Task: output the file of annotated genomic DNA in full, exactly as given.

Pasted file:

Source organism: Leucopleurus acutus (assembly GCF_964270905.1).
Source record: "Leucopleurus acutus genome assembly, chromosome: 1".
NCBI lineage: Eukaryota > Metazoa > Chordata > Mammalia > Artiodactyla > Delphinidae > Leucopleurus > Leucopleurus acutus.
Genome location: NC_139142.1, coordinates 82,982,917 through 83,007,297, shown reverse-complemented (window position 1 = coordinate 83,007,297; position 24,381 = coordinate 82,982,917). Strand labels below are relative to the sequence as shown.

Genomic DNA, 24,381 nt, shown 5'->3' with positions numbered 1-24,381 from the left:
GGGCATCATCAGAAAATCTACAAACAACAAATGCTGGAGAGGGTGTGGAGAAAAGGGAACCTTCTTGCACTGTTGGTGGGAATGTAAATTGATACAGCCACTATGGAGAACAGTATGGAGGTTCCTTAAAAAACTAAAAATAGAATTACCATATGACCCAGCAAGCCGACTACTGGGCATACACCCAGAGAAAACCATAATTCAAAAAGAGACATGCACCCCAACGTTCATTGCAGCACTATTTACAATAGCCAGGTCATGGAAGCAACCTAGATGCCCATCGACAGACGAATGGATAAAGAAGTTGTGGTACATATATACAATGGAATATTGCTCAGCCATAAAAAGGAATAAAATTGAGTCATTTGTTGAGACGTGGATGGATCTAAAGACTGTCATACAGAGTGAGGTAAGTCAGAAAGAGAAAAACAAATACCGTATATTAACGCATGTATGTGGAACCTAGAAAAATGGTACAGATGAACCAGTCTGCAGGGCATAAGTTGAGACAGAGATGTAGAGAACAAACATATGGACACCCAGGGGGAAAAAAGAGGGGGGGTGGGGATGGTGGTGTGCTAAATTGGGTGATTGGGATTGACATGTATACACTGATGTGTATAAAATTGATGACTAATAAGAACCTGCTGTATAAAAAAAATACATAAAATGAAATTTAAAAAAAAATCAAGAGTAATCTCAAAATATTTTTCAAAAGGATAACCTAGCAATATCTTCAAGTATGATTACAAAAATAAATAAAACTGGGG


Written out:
Source organism: Leucopleurus acutus (assembly GCF_964270905.1).
Source record: "Leucopleurus acutus genome assembly, chromosome: 1".
NCBI lineage: Eukaryota > Metazoa > Chordata > Mammalia > Artiodactyla > Delphinidae > Leucopleurus > Leucopleurus acutus.
Genome location: NC_139142.1, coordinates 82,982,917 through 83,007,297, shown reverse-complemented (window position 1 = coordinate 83,007,297; position 24,381 = coordinate 82,982,917). Strand labels below are relative to the sequence as shown.

Genomic DNA, 24,381 nt, shown 5'->3' with positions numbered 1-24,381 from the left:
GGGCATCATCAGAAAATCTACAAACAACAAATGCTGGAGAGGGTGTGGAGAAAAGGGAACCTTCTTGCACTGTTGGTGGGAATGTAAATTGATACAGCCACTATGGAGAACAGTATGGAGGTTCCTTAAAAAACTAAAAATAGAATTACCATATGACCCAGCAAGCCGACTACTGGGCATACACCCAGAGAAAACCATAATTCAAAAAGAGACATGCACCCCAACGTTCATTGCAGCACTATTTACAATAGCCAGGTCATGGAAGCAACCTAGATGCCCATCGACAGACGAATGGATAAAGAAGTTGTGGTACATATATACAATGGAATATTGCTCAGCCATAAAAAGGAATAAAATTGAGTCATTTGTTGAGACGTGGATGGATCTAAAGACTGTCATACAGAGTGAGGTAAGTCAGAAAGAGAAAAACAAATACCGTATATTAACGCATGTATGTGGAACCTAGAAAAATGGTACAGATGAACCAGTCTGCAGGGCATAAGTTGAGACAGAGATGTAGAGAACAAACATATGGACACCCAGGGGGAAAAAAGAGGGGGGGTGGGGATGGTGGTGTGCTAAATTGGGTGATTGGGATTGACATGTATACACTGATGTGTATAAAATTGATGACTAATAAGAACCTGCTGTATAAAAAAAATACATAAAATGAAATTTAAAAAAAAATCAAGAGTAATCTCAAAATATTTTTCAAAAGGATAACCTAGCAATATCTTCAAGTATGATTACAAAAATAAATAAAACTGGGG